"I knew the plays," he said. "It's not like I was out there calling a play and walking up to the line going, ‘I have no idea what everybody is going to do.' I think more of it for me was not knowing what the defense was bringing."
Defensive schemes often affect segments of Georgia's offense and those changes on the fly were the tough part last year, Stafford said.
If the defender plays this type of coverage, what route does my receiver run? Those are tough decisions for a newcomer to make in less than a second, but Stafford is a seasoned sophomore now, and not just acting like one.
When the Bulldogs took the field Saturday for the first day of practice, Stafford had eight starts, 1,749 passing yards and seven touchdowns under his belt. The nuances of the offense are second nature now, and he's the unquestioned leader of the offense.
"It's a whole lot easier when the words coming out of your mouth make sense," he said. "I'm definitely not faking it anymore."
Bulldogs head coach Mark Richt ran into Stafford in the practice facility's hallway this week and the quarterback had his playbook.
"He said, ‘I remember last year, I studied this thing three hours a night, and I still didn't know what I was doing,'" Richt said. "He is so much more comfortable in the system now."
Stafford's teammates were shocked to hear he was anything other than calm, cool and collected in 2006. There was "never a time" senior running back Thomas Brown thought he was being bluffed, Brown said.
"From the first day he came in, he had this kind of swagger about himself," Brown said. "From Day 1, although he may not have known the offense the way he knows it now, he's always been confident."
"He sure faked me," center Fernando Velasco said. "He needs to go to Hollywood."
Stafford already has a taste of the paparazzi-chronicled life after pictures of him modeling with a beer keg at a NASCAR race made their way onto Web sites and then into newspapers around the South.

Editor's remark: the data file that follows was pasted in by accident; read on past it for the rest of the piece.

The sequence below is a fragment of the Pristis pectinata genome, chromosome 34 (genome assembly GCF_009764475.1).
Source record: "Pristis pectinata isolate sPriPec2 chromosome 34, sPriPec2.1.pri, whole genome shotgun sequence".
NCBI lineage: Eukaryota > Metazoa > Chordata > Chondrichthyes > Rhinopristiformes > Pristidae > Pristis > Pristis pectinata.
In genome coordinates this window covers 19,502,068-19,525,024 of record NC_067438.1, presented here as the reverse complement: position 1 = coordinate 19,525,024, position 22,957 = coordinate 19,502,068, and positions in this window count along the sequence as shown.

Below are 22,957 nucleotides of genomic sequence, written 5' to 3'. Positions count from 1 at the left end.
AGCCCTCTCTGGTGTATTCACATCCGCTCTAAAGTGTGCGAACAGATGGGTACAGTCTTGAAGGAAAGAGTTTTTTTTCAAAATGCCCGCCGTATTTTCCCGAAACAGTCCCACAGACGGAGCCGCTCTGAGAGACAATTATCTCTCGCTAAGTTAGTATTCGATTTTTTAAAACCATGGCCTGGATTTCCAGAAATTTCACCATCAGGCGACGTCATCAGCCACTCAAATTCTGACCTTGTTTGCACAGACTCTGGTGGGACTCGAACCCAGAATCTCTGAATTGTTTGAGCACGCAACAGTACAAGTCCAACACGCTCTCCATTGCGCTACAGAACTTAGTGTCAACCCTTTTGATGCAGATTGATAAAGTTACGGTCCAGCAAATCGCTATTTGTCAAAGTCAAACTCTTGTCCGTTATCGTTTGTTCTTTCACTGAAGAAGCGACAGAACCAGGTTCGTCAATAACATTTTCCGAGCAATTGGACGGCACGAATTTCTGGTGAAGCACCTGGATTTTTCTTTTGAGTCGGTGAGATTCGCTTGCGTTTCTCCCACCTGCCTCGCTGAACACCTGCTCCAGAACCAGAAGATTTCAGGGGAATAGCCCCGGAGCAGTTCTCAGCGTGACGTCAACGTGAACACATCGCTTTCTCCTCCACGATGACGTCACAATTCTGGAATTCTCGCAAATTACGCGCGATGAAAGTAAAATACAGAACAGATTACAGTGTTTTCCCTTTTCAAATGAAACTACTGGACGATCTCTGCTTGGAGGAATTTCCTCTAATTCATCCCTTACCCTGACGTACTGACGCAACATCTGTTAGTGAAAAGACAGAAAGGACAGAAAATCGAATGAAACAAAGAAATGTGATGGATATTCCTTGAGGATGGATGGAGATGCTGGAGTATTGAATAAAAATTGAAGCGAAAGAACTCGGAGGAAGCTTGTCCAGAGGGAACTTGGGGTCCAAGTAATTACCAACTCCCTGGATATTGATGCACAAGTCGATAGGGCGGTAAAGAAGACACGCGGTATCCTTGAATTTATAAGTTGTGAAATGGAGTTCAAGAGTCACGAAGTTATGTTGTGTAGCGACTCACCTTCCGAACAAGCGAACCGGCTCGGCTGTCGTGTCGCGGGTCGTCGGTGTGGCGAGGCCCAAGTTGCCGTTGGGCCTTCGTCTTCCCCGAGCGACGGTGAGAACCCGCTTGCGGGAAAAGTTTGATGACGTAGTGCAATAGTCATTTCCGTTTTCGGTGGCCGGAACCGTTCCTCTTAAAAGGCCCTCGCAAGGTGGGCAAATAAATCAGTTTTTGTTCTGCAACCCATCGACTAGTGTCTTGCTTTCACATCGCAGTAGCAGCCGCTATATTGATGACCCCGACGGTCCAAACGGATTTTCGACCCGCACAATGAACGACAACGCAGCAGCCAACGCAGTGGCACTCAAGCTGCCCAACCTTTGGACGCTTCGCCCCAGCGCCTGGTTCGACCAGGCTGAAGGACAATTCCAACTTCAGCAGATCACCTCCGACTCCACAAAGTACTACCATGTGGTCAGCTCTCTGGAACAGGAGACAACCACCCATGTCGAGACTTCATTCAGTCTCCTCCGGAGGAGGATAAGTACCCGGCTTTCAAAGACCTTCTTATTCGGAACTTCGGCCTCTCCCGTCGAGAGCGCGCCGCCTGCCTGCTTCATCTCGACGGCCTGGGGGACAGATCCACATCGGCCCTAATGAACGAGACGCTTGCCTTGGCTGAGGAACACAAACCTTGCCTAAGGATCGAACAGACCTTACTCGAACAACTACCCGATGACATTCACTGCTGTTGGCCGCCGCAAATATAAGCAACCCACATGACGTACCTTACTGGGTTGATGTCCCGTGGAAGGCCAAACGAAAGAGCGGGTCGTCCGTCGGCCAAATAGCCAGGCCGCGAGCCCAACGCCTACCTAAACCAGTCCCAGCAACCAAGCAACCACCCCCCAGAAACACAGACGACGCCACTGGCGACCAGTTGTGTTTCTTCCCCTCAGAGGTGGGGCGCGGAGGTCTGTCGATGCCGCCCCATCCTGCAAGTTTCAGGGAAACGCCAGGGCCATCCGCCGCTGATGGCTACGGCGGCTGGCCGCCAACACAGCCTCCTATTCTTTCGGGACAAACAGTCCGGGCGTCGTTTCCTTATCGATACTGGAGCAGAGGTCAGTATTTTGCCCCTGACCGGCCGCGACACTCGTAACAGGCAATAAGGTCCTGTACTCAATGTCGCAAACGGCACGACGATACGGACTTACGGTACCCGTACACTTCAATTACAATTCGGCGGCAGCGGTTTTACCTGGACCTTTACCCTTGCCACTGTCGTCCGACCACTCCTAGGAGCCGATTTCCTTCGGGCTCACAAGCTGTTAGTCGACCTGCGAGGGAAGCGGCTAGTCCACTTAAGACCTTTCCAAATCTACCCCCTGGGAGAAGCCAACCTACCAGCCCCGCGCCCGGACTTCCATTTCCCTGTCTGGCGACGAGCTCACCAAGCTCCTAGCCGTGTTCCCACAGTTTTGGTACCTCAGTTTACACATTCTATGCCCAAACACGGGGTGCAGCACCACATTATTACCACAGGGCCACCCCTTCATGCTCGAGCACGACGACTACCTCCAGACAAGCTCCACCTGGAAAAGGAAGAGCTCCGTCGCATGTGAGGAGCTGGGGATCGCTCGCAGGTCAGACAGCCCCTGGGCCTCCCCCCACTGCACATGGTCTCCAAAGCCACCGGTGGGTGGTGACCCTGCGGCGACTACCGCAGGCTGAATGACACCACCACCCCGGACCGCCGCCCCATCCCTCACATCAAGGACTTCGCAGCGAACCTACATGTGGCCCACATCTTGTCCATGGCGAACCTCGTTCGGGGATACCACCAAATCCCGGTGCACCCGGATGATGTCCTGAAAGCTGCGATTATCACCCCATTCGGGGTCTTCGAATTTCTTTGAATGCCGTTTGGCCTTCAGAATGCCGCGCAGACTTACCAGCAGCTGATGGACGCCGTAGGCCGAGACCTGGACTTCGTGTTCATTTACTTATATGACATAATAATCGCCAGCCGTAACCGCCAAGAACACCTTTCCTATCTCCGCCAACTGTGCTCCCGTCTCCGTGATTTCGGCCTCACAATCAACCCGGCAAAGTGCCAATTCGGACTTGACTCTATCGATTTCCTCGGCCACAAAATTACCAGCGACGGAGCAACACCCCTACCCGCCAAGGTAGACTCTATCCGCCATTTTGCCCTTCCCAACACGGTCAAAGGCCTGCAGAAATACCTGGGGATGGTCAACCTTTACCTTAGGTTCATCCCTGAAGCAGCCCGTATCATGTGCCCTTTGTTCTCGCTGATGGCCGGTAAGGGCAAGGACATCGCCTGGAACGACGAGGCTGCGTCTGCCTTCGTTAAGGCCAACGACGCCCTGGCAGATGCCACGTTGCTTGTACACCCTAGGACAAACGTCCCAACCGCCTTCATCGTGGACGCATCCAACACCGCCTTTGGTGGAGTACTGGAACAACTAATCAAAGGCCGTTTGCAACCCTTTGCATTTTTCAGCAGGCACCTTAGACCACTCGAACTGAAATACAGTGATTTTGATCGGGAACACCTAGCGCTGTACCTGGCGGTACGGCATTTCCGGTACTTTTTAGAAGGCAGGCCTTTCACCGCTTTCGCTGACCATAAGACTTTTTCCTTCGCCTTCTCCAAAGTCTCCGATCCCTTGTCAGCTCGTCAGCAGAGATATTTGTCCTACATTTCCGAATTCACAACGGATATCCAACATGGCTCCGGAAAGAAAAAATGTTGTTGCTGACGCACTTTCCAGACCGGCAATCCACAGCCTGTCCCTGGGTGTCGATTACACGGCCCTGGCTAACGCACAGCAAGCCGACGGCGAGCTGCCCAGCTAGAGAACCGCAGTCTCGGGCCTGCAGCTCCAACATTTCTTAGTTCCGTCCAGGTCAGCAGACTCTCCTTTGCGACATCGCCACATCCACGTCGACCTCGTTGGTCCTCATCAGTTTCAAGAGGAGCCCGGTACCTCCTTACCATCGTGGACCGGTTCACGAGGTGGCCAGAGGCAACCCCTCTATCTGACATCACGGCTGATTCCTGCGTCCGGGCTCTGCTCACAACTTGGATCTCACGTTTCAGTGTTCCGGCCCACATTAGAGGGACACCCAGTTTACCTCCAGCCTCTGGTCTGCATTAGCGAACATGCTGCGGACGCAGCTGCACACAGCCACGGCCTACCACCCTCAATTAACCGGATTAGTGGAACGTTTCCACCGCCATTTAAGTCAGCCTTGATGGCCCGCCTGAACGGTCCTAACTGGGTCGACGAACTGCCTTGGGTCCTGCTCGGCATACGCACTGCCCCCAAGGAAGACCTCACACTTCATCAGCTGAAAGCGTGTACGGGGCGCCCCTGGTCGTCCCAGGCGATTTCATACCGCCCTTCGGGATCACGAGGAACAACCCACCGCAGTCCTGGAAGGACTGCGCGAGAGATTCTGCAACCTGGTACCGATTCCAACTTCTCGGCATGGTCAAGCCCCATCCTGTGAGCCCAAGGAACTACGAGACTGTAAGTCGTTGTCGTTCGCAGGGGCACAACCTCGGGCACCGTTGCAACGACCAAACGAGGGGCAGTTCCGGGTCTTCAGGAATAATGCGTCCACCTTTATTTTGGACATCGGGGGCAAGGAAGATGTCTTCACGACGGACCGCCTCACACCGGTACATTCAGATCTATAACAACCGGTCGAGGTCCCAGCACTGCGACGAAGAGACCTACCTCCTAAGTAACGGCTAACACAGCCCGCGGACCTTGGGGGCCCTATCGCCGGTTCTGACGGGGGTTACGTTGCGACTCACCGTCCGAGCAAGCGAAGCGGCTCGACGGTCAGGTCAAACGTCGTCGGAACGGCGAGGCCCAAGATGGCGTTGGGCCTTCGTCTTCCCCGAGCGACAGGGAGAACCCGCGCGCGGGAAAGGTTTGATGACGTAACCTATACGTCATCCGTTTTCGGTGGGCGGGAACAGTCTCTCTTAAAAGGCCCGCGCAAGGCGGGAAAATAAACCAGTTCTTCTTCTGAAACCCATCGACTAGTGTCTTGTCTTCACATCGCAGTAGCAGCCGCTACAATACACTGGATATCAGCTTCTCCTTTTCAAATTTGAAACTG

"I tell you what, it helps you realize how much you've got to have your guard up all the time no matter what you're doing or where you are," he said. "It kind of ruins your personal life, which is fine. I'd rather be playing football and not have a great personal life than have a great personal life and not be playing football."
All Stafford's experiences through year one – those on and off the field – have helped him develop into the face of the team, Richt said.
"I think it toughened him," Richt said.
The transformation was evident in spring practice.
"You could see him out there telling guys what to do, putting guys in the right place," Velasco said. "You can really see this year that he knows it's his spot. He knows it's his team."
It continued this summer. Georgia's offseason workouts, which are organized by the starting quarterback, probably were the best-attended of the Richt-era, Richt said.
"He's been through the fire, and everybody who has played football knows how hard it is to be the quarterback," Richt said. "For the most part, not many guys who don't play quarterback want that responsibility, so I think they have a high regard for anybody who lives through it."
Stafford is more comfortable in this year's position, Richt said.
"He wasn't used to being the rookie," Richt said. "He's used to being the guy everybody was looking to, winning state championships, breaking records. I think he's moving a little closer to that guy he's used to."